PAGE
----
Historic appointment in Supreme Court

Justice Louise Taylor

Kamilaroi woman, Justice Louise Taylor has just become the first female Indigenous Supreme Court judge. This significance of her appointment stretches far beyond the courtroom and marks a historic milestone for both the judiciary and the nation.

Justice Louise Taylor first made history in 2018 when she was appointed as the ACT’s first Indigenous magistrate, and on Friday she became the first female indigenous judge appointed to the Supreme Court of ACT. Her Honour joins the recently expanded ACT Supreme Court as its sixth judge.

Justice Taylor has had a successful career in the law, with a primary focus on criminal law, and spending a decade as Chair of the ACT Women’s Legal Centre. In 2019, Justice Taylor was awarded the Indigenous Alumni of the Year Award from ANU for the impact of her contribution to Aboriginal and Torres Strait Islander rights and access to justice for women in the community.1

During my Q&A with Justice Taylor, her Honour emphasised the power of the law and the intricate navigation of its inherit complexities, particularly for mob. She reflected on her most inspiring moments in her legal career, and how she is consistently humbled by people’s unyielding spirit during unimaginable hardships. Justice Taylor also shared her vision for the future of Australia, wherein history and culture is honoured at the highest levels.

What inspired you to pursue a career in the law?

My decision to study law was borne from a desire to be able to speak the language of the law. My experiences as a young person growing up in inner-city Sydney meant I had a keen understanding of the enormous power of the law to dramatically impact the lives of individuals, families and communities. I wanted to be able to understand that power and in some sense, harness it to influence the impact I saw it have. I saw the law, and I still see the law as a tool to help people – to stick up for people and to hold institutions, organisations and individuals to account. As an Aboriginal person this seemed to me to be a way to improve the lives of our people and I wanted to make a contribution in that regard.


Could you share your most treasured or inspiring story (case or event) that has happened during your legal career?

I have many treasured and inspiring memories from my career in the law. I have been honoured to be given access to people at a time in their lives when they are at their most vulnerable. To share the detail of specific matters would likely breach the confidence people have placed in me to keep their stories private. What I can say is that there are individuals who I have engaged with during my time as a lawyer who have demonstrated to me the strength of the very basic will to survive – in the most horrific of circumstances. I have been consistently humbled by examples of unwavering courage, unconditional love, enduring loyalty and resilience in the face of the worst of human behaviour. The gratitude extended to me from those who I have assisted over the years for simply doing my job is a reflection I think of the paralysing crisis that often requires people to need the assistance of a lawyer. I have always tried to keep in mind that what might be just another day at work for me, could be the most stressful or important day in the life of the person I am interacting with during the course of my work – to lose sight of that is to forget the very real power the law can wield. I don’t take the privilege of the work I do for granted and I am acutely aware of the opportunity that access to education created in my life.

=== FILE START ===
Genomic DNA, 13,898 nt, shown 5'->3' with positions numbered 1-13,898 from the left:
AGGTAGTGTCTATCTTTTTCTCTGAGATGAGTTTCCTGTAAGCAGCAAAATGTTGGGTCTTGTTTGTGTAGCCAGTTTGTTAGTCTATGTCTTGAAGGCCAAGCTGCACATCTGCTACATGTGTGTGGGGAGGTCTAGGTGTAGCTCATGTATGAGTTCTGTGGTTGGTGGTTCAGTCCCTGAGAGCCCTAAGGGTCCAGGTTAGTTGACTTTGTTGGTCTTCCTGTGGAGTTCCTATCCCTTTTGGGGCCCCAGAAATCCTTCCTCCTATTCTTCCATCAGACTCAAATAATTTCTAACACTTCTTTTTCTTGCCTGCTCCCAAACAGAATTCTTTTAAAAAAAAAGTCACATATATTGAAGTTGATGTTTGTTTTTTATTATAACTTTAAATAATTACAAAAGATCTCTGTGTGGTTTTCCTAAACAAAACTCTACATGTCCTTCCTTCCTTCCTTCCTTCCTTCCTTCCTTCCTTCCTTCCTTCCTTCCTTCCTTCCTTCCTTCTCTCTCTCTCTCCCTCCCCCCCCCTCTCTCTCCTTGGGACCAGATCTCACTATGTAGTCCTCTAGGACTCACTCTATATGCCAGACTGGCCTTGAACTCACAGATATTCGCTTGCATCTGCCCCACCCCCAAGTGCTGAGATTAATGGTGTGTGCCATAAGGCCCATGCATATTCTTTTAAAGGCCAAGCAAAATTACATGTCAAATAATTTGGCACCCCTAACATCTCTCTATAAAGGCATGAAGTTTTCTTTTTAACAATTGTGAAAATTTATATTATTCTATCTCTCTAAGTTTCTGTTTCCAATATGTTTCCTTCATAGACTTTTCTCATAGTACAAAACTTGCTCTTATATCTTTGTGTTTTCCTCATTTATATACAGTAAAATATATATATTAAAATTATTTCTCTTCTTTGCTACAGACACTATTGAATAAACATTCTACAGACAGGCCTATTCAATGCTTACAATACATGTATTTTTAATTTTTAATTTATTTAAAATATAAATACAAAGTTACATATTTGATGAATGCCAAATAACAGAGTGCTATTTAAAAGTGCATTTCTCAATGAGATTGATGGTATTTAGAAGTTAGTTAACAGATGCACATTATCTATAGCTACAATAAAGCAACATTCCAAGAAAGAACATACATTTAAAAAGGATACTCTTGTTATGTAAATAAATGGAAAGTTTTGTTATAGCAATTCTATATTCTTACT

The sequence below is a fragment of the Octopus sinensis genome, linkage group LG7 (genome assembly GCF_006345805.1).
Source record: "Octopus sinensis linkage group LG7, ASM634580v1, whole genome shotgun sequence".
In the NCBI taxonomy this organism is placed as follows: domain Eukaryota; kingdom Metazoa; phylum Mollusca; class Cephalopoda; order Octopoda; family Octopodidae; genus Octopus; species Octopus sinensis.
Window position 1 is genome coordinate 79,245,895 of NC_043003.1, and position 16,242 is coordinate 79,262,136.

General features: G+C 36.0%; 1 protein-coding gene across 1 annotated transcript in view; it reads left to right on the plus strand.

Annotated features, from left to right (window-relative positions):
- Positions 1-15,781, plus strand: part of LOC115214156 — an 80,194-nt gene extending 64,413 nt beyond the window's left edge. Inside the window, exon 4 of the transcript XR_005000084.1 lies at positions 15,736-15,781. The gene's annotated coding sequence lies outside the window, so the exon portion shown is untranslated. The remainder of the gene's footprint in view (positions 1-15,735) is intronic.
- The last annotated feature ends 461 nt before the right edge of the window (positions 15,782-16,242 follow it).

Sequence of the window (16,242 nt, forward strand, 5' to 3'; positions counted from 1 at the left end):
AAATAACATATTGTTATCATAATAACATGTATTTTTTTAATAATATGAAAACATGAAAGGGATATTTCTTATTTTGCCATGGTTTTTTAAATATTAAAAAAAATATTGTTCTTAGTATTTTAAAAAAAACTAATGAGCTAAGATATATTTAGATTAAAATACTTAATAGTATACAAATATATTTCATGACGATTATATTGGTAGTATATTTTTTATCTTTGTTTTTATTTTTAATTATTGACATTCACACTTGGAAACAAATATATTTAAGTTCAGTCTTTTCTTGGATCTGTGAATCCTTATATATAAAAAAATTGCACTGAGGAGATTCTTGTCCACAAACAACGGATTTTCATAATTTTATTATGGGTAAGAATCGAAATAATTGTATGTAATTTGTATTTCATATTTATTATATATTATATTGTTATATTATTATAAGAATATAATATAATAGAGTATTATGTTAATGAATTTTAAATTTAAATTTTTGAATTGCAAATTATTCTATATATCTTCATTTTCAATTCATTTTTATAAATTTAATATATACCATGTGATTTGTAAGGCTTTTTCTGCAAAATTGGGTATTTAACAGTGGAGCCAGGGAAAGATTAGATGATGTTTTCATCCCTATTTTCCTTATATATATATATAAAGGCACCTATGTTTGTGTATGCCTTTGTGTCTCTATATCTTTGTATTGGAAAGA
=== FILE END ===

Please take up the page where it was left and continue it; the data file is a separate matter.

Are there any particular hobbies or pastimes that you are passionate about?

I love to spend uninterrupted time with my family and I love to cook. I hate running but do it fairly regularly.

What advice would you offer to aspiring indigenous students who are considering a career in the law?

    A career in the law can be a fulfilling, frustrating and exhilarating. There is a need for our people to speak the language of the legal systems that we are regularly forced into, often as reluctant participants. The concept of law is not new for our mob – complex systems of rules and regulations about conduct, conflict and culture having existed in our communities for thousands of years. There is an important place for us as lawyers in Australian legal systems to ensure our perspectives, our lived experience, and the often unique impact of law on our communities is legitimately and authentically represented. I would also say this – say yes to great opportunity and work out the finer details later.


      How would you like to see Australia in 30 years’ time (by 2053)?

      I would like to see an Australia that is comfortable with its history, proud of its people and united in the desire for every child to have exactly the same access to opportunity. I would like to see our people represented at the highest levels across professions and institutions. I want to see the appalling gap in outcomes entirely eradicated so the destinies of our children are not foretold at their birth. I want our communities to be safe and healthy so that our people have the same opportunity to live full, happy lives.


        Share this article

        Leave a Reply

        Your email address will not be published. Required fields are marked *

        Search by keyword